In Indiana, a person in guilty of DUI if he or she operates a vehicle while a controlled substance or its metabolite is present in the person's body. Ind. Code Ann. § 9-30-5-1(c) (West 2010).
NOTE: Actual impairment is not an element of this offense. Cannabis metabolites can be detected in a person's body up to one month after use, thus it is possible to be convicted of this offense weeks after a person last ingested cannabis.
It is a defense that the driver consumed the controlled substance under a valid prescription or order of a practitioner who acted in the course of the practitioner's professional practice. Id. § 9-30-5-1(d).
NOTE: A doctor's recommendation to use cannabis is NOT a valid prescription.
Indiana allows law enforcement officials to conduct roadblocks under the Federal Constitution.
Brown v. State, 744 N.E.2d 989 (2001) -- concern of the DUID statute was not how the metabolite entered the blood but rather whether a metabolite is present in said blood.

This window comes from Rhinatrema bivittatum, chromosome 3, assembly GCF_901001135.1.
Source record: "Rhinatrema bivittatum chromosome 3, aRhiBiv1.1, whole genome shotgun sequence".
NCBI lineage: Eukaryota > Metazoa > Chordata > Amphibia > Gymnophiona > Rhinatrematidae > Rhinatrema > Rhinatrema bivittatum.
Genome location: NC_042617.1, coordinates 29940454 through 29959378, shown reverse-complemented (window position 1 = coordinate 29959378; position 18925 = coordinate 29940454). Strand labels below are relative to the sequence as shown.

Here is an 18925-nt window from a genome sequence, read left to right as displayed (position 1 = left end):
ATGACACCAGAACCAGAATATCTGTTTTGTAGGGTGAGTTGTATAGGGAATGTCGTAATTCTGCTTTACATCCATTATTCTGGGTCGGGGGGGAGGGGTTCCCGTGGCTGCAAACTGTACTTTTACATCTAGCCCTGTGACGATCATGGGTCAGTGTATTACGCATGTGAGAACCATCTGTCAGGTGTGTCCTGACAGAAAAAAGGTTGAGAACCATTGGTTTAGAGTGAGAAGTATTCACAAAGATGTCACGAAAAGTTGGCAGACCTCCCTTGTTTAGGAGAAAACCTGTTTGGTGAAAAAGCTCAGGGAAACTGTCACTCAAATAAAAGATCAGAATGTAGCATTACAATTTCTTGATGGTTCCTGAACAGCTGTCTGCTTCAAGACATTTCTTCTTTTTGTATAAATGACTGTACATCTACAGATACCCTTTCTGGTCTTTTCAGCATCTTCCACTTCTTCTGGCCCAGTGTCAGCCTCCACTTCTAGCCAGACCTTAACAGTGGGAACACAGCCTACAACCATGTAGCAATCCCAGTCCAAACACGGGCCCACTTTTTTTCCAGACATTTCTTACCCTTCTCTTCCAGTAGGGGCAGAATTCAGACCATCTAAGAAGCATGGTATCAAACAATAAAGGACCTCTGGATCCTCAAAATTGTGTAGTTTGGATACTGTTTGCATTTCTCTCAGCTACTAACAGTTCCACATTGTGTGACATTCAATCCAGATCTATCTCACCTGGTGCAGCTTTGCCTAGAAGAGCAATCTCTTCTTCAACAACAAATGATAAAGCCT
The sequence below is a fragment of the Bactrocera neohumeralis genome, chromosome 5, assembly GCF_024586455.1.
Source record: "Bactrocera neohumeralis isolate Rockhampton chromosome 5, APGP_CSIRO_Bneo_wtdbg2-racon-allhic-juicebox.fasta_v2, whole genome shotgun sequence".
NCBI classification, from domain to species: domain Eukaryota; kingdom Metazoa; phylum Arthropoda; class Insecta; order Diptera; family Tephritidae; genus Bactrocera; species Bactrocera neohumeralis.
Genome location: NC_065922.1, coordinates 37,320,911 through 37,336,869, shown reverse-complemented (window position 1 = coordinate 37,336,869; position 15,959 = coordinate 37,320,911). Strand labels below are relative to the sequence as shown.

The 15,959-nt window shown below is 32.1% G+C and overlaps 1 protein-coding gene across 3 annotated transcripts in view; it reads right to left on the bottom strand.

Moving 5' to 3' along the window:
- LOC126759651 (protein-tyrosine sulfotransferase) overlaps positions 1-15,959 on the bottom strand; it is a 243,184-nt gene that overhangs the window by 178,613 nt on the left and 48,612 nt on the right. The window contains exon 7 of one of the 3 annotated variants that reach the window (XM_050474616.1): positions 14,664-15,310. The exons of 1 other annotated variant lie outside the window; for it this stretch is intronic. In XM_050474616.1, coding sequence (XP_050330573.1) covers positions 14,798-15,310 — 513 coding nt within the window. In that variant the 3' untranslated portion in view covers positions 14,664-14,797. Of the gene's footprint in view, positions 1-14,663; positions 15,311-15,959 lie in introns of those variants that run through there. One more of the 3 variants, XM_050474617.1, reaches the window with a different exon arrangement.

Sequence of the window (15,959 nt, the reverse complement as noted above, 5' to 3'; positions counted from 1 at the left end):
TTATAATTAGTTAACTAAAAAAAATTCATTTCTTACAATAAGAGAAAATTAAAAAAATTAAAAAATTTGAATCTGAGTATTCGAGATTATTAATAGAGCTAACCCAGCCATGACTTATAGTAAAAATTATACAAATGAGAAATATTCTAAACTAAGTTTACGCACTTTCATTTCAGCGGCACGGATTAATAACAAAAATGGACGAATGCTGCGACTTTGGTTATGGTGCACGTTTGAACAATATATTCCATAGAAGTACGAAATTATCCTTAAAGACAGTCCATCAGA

Hoornaert v. State, 652 N.E.2d 874 (1995) -- Court of Appeals could not infer that defendant had marijuana in his blood to support conviction for operating vehicle with controlled substance in his blood, even though he exhibited signs of impairment and refused urinalysis, and even if he was impaired by marijuana use.
Estes v. State, 656 N.E.2d 528 (1995) -- Urine test indicating defendant had marijuana metabolites in system was insufficient to prove that defendant had marijuana in his blood, and did not support conviction for operating vehicle with controlled substance in blood.
Radick v. State, 863 N.E.2d 356 (2007) – Evidence was sufficient to convict where defendant was operating vehicle at time of one-vehicle accident, defendant told emergency personnel that that he had used marijuana, lab tests revealed that defendant had THC in his blood.
Rhoades v. State, 675 N.E.2d 698 (1996) -- Evidence that defendant was involved in automobile accident, that pipe which smelled of burned marijuana was found on front seat of automobile, and that defendant's urine contained marijuana metabolites formed sufficient factual basis to support guilty plea to operating vehicle with controlled substance in blood.
Indiana has a zero tolerance per se drugged driving law enacted for cannabis, cannabis metabolites, and other controlled substances. (Indiana Code Annotated, Section 9-30-5-1 & Section 9-30-5-2)
Violating the law is punishable by up to 60 days in jail upon conviction for a first offense.